The Justice Department’s inspector general, Michael Horowitz, testified on the watchdog's investigation of how the FBI and Justice Department handled the Hillary Clinton email probe with the House Oversight Committee Tuesday.
House Republicans hammered Horowitz for more than five hours at a joint hearing of the House Judiciary and Oversight committees, a day after he testified before a Senate panel about his 500-page report released last week.
Rep. Trey Gowdy (R-S.C.), who chairs the Oversight Committee, said the bias found in the report "strikes at the integrity of the criminal-justice system."
"If someone is prejudging the outcome of an investigation before it ends and someone is prejudging the outcome of an investigation before it even begins, what is more textbook bias?" Gowdy said about text messages between two senior FBI officials, Counter-Intelligence Agent Peter Strzok and lawyer Lisa Page.
Horowitz agreed that what Strzok said about Trump was "completely antithetical to the core values of the department and extremely serious," adding, "I can’t imagine FBI agents suggesting even that they might use their powers investigating, frankly, any candidate for any office."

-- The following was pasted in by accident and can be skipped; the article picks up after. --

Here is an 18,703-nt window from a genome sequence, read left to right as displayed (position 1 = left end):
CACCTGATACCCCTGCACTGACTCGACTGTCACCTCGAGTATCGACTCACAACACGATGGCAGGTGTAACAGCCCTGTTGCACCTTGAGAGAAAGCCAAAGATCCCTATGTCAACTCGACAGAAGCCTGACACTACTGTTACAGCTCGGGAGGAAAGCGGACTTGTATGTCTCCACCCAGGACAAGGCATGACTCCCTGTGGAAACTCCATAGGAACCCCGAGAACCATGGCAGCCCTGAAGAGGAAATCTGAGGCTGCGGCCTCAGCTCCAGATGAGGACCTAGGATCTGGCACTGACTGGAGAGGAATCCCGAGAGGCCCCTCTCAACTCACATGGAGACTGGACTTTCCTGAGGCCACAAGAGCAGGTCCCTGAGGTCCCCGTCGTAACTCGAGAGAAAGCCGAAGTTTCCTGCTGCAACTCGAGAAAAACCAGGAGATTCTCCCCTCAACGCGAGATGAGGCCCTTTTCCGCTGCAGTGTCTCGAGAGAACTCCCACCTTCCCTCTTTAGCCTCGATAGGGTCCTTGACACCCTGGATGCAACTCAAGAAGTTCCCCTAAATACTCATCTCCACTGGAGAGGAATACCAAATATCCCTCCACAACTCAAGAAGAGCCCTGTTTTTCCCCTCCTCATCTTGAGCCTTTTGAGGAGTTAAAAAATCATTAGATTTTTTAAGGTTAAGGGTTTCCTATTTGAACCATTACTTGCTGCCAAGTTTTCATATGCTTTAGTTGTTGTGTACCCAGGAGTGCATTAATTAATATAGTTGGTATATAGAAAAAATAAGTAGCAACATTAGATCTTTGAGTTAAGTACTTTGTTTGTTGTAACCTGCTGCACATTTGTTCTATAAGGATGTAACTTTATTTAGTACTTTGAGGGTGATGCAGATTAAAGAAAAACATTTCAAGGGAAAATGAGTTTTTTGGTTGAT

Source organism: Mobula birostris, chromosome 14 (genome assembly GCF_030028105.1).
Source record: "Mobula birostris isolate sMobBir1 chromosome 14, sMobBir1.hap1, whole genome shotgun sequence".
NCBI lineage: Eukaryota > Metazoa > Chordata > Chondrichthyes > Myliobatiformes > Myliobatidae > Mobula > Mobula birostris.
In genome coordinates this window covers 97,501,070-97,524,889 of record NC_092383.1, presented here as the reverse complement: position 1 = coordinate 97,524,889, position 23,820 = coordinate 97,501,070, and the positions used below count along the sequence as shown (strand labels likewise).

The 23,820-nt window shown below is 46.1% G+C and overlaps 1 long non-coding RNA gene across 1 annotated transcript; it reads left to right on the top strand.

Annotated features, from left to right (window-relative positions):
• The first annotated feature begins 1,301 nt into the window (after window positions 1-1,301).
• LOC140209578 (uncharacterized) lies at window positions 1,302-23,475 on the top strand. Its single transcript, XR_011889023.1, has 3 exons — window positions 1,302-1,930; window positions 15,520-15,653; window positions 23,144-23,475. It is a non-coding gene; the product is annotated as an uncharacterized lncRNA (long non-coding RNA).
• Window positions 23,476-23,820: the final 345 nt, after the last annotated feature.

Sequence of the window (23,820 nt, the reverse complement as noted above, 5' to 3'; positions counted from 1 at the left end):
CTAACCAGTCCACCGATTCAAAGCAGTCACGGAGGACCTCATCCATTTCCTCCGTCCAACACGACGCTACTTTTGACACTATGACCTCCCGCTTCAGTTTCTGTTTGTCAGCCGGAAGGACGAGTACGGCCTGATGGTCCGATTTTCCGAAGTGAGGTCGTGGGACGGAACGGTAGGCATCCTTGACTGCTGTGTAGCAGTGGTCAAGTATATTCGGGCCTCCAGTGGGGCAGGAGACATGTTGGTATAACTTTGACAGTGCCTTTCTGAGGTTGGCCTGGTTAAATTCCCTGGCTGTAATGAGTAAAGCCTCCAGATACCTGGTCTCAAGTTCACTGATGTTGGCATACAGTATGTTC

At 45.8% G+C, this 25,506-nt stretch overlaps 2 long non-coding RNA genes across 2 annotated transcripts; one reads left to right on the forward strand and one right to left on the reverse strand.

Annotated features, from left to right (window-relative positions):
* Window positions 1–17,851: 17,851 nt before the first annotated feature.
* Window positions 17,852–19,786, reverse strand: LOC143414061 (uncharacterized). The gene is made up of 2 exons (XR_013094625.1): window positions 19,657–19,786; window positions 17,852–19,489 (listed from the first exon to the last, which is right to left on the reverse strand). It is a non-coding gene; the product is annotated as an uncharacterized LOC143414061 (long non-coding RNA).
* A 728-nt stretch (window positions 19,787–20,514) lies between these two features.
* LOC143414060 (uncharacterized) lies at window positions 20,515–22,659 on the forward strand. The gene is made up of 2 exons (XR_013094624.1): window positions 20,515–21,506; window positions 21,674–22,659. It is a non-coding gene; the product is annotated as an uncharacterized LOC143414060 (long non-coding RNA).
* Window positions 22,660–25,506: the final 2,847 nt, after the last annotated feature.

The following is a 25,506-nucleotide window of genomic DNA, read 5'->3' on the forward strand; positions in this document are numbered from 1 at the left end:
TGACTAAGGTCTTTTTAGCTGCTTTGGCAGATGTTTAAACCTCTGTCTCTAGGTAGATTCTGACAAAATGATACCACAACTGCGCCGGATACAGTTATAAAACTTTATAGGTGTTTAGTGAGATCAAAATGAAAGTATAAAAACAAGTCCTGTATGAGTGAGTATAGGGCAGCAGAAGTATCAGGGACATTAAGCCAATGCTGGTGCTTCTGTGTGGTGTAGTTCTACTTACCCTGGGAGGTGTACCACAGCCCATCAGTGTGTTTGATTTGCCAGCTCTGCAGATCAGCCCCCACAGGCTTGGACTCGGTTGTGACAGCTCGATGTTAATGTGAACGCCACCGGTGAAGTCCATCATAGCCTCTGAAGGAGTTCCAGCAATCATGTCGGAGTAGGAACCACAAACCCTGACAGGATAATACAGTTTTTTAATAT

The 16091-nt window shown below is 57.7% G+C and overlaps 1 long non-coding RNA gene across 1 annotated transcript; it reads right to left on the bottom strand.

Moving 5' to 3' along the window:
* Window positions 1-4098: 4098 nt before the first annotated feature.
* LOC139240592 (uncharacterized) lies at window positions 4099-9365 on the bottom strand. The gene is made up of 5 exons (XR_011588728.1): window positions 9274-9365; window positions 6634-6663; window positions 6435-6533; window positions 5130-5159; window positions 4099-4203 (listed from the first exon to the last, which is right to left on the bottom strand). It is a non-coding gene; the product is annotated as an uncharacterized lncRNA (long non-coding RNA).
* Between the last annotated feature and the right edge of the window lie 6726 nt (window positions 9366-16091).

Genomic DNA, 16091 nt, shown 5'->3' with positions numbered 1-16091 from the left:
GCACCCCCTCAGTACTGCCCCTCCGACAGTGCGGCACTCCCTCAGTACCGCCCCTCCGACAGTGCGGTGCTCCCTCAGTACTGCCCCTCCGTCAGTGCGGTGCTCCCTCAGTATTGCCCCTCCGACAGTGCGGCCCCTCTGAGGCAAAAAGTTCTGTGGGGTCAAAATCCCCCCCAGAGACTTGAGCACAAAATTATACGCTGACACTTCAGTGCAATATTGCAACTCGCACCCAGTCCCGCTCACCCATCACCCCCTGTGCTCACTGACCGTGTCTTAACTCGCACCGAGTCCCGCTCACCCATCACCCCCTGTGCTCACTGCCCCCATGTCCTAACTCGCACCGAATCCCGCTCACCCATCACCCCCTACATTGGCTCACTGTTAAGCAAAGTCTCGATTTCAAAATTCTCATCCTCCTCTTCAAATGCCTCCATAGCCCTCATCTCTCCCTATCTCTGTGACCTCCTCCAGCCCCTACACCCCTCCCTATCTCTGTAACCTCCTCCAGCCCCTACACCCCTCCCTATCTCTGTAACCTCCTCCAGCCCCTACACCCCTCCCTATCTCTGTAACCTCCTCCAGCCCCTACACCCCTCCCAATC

“It clearly shows a biased state of mind,” Horowitz said about Strzok's messages.
"Are we really going to sit here, 70 members of the Congress of the United States of America in 2018, and have a hearing that just repeats the hearings the Senate had yesterday on Hillary Clinton’s emails?" asked the Oversight Committee's top Democrat, Rep. Elijah Cummings. He said ti was a distraction from the fact that the U.S. government is running "child internment camps" at the border. "What country is that?" he asked.
Horowitz described the nine recommendations for ways to prevent similar issues of political bias found in the IG's report.
"One of which is the department needs to consider putting in place guidance and rules and policies to memorialize what it believes prosecutors and agents should be doing in the time period before the election," he said.